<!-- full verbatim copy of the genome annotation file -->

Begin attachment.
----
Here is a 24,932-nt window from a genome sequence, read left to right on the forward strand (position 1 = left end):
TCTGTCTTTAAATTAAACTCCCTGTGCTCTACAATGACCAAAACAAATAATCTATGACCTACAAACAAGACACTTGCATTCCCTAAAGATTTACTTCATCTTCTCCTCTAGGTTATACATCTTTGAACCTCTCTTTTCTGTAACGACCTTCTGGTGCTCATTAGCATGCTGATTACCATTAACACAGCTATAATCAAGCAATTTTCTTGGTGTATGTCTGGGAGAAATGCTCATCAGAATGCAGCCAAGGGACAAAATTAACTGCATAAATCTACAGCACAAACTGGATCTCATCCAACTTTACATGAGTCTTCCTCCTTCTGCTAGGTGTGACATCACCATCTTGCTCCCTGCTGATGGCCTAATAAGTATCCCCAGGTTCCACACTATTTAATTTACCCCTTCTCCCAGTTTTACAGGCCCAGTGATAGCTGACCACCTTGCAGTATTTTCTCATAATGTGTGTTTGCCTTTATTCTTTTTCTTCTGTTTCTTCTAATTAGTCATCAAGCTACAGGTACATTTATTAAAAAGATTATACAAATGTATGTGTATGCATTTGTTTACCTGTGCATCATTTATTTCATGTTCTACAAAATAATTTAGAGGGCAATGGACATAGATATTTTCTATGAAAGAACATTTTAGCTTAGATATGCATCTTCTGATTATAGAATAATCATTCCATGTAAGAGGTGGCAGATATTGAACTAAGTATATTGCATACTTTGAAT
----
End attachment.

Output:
Here is a 24,932-nt window from a genome sequence, read left to right on the forward strand (position 1 = left end):
TCTGTCTTTAAATTAAACTCCCTGTGCTCTACAATGACCAAAACAAATAATCTATGACCTACAAACAAGACACTTGCATTCCCTAAAGATTTACTTCATCTTCTCCTCTAGGTTATACATCTTTGAACCTCTCTTTTCTGTAACGACCTTCTGGTGCTCATTAGCATGCTGATTACCATTAACACAGCTATAATCAAGCAATTTTCTTGGTGTATGTCTGGGAGAAATGCTCATCAGAATGCAGCCAAGGGACAAAATTAACTGCATAAATCTACAGCACAAACTGGATCTCATCCAACTTTACATGAGTCTTCCTCCTTCTGCTAGGTGTGACATCACCATCTTGCTCCCTGCTGATGGCCTAATAAGTATCCCCAGGTTCCACACTATTTAATTTACCCCTTCTCCCAGTTTTACAGGCCCAGTGATAGCTGACCACCTTGCAGTATTTTCTCATAATGTGTGTTTGCCTTTATTCTTTTTCTTCTGTTTCTTCTAATTAGTCATCAAGCTACAGGTACATTTATTAAAAAGATTATACAAATGTATGTGTATGCATTTGTTTACCTGTGCATCATTTATTTCATGTTCTACAAAATAATTTAGAGGGCAATGGACATAGATATTTTCTATGAAAGAACATTTTAGCTTAGATATGCATCTTCTGATTATAGAATAATCATTCCATGTAAGAGGTGGCAGATATTGAACTAAGTATATTGCATACTTTGAAT